Throughout college and for a few months after graduation, I tutored students for both the teaching experience and, being honest, a little cash on the side. While I was working as a teacher’s aide for seventh and eighth graders, I’d often tutor the students in those grades who were struggling.
One of these students, whom I’ll call Patrick, really struggled with reading comprehension. At the beginning of the school year, he failed nearly every reading quiz he took, and his writing was worse. He was fourteen years old and could barely spell or string together simple sentences.
His language arts teacher (my mentor and boss) and I were naturally worried about him, and she suggested that I work with him to help bring his grades up. I hesitated at first — he seemed like such a quiet, sullen kid — but agreed to do it because he clearly needed help.
The first few sessions were as awkward as I thought they’d be. I tried to chat with him and find out his interests, but after a couple minutes of his monosyllabic responses, I’d give up and just go over his homework with him. He didn’t want to be there and his grades reflected it; he continued to fail quizzes and I grew discouraged.
Until the day he was assigned to read “The Tell-Tale Heart” for homework (it’s short, give it a read!). Students seem to love this genuinely creepy story by Edgar Allen Poe, so I was interested to see how he’d respond to it. As the narrator is a psychotic killer, the story practically begs to be read out loud in a sinister voice. So even though Patrick didn’t like reading out loud very much, I suggested that we alternate reading the story to each other, and he agreed.
Once we began the exercise, I felt like I was working with a different kid. I was amazed at his engagement, how he laughed and shuddered at the eeriness of the story, and how quickly and accurately he responded to comprehension check questions I asked him throughout. And that’s when I realized the problem Patrick was having — he was an auditory learner, and he simply wasn’t able to concentrate by just staring at words on the page. Thus, he’d grow distracted, retain nothing, and fail the quizzes. So with the helpful suggestions of my boss, I spent the rest of the semester experimenting different teaching methods with him. We read aloud together, got audiobooks, made charts and diagrams, drew, got out of our seats, and sometimes I’d even have Patrick dictate writing assignments to me to help get his ideas flowing. His quiz scores began reflecting his progress in tutoring, and most importantly, his confidence surged as a result of his success.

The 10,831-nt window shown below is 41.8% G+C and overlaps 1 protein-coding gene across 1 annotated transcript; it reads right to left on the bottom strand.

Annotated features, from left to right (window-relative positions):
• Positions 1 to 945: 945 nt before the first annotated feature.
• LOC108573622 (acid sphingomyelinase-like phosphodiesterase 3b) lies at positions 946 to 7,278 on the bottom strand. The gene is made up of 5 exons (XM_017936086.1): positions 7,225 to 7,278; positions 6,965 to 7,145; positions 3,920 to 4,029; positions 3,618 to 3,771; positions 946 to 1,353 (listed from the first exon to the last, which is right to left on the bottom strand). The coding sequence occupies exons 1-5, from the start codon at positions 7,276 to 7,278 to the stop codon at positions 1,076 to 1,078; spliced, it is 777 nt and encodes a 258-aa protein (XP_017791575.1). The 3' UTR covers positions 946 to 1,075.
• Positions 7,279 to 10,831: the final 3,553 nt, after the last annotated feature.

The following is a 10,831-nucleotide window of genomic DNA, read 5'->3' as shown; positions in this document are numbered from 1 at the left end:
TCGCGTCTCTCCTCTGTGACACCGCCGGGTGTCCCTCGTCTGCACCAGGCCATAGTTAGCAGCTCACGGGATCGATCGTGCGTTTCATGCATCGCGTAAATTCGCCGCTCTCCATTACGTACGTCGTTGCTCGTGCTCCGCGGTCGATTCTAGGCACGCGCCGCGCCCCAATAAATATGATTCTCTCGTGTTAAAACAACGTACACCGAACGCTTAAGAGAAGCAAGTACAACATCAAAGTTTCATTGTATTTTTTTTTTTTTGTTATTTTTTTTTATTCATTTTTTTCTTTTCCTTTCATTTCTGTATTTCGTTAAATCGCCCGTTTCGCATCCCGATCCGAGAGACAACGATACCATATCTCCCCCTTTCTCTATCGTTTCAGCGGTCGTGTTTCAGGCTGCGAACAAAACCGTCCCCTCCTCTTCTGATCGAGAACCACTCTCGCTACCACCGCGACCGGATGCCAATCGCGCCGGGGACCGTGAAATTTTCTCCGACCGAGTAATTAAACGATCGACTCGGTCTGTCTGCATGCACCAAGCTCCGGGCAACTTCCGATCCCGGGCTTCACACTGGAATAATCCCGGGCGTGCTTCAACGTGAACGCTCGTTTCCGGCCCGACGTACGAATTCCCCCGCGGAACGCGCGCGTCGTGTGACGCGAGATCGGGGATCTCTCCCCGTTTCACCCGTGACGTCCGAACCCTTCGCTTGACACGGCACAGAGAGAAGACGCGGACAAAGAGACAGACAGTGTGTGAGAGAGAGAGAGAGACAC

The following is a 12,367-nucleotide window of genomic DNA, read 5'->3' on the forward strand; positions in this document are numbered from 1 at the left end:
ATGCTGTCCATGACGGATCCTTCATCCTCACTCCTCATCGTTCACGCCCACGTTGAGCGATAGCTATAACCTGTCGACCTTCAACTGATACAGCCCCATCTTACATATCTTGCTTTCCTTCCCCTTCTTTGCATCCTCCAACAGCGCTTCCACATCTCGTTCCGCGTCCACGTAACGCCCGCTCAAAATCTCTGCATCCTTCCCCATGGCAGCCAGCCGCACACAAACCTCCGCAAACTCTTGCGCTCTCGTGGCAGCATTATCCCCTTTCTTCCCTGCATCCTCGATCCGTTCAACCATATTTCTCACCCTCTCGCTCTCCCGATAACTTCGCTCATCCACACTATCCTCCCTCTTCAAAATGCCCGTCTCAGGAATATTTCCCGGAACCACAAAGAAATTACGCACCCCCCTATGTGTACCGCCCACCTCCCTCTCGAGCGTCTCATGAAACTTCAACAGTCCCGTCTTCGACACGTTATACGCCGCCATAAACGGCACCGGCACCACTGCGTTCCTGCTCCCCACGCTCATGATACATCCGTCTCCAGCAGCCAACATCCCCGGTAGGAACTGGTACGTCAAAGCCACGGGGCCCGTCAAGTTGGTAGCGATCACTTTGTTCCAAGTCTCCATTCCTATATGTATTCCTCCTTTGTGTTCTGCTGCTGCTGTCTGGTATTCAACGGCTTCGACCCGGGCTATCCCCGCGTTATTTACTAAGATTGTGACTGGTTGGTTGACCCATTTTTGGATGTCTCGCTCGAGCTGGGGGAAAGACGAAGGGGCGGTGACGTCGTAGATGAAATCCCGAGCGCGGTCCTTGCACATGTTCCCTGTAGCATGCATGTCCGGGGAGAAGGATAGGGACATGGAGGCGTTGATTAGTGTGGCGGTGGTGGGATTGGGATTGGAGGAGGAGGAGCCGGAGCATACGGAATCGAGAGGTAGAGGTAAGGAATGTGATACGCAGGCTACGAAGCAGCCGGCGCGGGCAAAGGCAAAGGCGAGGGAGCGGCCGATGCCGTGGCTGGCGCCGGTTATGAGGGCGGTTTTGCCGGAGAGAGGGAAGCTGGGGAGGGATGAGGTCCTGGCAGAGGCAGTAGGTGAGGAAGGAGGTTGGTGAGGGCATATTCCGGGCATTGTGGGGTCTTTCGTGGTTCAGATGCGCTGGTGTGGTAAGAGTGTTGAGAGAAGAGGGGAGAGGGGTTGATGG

My experience with Patrick convinced me that it’s absolutely true that students have different learning styles. When I was a student, I had no problems reading books and textbooks silently and did well on reading quizzes. But not all students are like that, and I think it’s time that teachers start exploring options beyond the traditional textbook model.
We’ve recently covered e-textbook companies such as Flatworld Knowledge and Inkling here on Technapex because of their increasing popularity, and it turns out this shift from the traditional textbook model to the e-textbook could be incredibly important for students with different learning styles.
Research shows that all brains are unique, and that each student learns and retains information in a different way. Like Patrick, not all students are successful in the conventional “read-the- textbook-take-notes-study-for-the-test” method used in so many classrooms. Because we all have different experiences, we have different neuron connections; thus, students benefit from receiving information in a variety of ways. While researchers admit they still have much to learn about the study of neuroscience, new knowledge about the brain can have huge implications for education. Read more about recent research on neuroscience and how we learn here.
The e-textbook offers a flexible alternative learning solution for all kinds of learners. By breaking out of the textbook mold and presenting information in a more visual, dynamic, and social way, e-textbooks can help students like Patrick who have trouble with reading comprehension. There are all kinds of companies who are offering an alternative to the standard textbook. One of which is TriplePoint’s client Nature Education, whose new e-textbook Principles of Biology offers interactive modules, assessments, social features, videos, and other capabilities that appeal to a variety of learning styles. Other companies such as the previously mentioned Inkling and Flatworld, as well as Coursesmart and Apple’s iBooks textbooks for iPad are also working to improve textbooks to keep students engaged.
As long as educators and innovators in edtech continue to challenge traditional methods and practices within education, kids like Patrick will continue to benefit from these new flexible learning methods.